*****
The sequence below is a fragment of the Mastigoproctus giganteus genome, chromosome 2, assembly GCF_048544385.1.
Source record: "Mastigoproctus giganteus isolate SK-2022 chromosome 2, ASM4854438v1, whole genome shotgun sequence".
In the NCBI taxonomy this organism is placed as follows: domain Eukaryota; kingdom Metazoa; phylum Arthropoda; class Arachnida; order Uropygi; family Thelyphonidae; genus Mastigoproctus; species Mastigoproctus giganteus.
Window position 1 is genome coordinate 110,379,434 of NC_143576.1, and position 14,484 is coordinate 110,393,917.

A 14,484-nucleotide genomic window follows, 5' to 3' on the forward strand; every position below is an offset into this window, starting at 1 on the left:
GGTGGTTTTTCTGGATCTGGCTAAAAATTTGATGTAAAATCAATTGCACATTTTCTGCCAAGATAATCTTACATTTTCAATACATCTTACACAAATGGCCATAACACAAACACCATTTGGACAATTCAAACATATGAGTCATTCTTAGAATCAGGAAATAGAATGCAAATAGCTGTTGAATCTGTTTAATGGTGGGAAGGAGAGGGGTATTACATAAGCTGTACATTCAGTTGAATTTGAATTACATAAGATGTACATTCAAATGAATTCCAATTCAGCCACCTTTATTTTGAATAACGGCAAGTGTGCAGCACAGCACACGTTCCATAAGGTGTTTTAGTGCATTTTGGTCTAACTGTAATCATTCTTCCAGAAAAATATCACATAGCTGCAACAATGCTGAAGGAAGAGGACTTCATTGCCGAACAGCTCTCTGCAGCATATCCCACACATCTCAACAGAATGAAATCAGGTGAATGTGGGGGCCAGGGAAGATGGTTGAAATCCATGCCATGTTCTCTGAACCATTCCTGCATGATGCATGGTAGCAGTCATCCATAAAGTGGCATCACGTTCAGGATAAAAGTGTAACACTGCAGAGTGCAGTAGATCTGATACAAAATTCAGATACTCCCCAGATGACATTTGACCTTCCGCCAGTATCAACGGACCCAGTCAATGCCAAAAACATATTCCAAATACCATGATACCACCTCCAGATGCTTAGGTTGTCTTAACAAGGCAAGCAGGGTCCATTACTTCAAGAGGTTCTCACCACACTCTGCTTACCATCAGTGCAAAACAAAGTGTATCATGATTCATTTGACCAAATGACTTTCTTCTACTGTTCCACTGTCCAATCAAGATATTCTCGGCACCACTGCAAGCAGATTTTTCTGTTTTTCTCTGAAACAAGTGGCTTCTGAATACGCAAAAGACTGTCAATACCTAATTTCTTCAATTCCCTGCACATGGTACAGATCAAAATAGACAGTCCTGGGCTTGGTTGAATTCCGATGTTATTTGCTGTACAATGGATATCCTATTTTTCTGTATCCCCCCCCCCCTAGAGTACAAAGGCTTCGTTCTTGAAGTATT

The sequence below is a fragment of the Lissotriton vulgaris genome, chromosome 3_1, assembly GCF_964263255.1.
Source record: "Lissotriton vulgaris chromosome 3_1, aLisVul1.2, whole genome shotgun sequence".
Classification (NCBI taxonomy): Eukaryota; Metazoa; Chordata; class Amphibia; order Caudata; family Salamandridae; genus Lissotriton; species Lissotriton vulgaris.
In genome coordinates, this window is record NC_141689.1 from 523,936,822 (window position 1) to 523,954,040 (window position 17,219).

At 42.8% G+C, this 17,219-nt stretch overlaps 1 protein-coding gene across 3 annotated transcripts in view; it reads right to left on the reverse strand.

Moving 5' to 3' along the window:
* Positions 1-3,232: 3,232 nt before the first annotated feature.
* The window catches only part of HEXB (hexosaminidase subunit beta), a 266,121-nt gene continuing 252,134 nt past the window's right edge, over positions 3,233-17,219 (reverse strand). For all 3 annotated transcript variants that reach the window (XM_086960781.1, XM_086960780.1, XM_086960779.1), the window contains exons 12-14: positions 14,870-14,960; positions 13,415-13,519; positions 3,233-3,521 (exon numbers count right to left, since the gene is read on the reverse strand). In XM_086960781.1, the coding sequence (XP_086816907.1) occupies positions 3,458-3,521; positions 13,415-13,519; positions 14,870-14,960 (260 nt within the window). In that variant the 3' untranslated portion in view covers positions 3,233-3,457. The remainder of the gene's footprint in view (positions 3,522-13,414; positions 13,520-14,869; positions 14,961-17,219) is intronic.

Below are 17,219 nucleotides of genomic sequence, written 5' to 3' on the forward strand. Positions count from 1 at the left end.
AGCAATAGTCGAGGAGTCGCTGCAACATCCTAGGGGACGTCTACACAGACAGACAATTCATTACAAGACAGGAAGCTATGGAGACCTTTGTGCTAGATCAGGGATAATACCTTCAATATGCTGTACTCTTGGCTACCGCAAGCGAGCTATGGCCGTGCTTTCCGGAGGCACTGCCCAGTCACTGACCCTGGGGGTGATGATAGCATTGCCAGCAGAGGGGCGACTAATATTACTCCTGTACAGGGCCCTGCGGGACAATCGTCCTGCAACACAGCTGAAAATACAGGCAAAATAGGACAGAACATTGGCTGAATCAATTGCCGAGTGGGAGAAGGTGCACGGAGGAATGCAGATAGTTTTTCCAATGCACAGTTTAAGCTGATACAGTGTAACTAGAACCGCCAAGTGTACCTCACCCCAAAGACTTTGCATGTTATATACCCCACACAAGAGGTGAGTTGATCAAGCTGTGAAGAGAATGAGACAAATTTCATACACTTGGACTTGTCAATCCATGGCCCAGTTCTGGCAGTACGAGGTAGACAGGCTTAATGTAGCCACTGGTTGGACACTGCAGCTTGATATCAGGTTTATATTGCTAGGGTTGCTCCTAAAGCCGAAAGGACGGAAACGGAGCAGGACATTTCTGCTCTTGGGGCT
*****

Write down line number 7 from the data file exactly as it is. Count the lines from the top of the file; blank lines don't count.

The sequence below is a fragment of the Lissotriton vulgaris genome, chromosome 3_1, assembly GCF_964263255.1.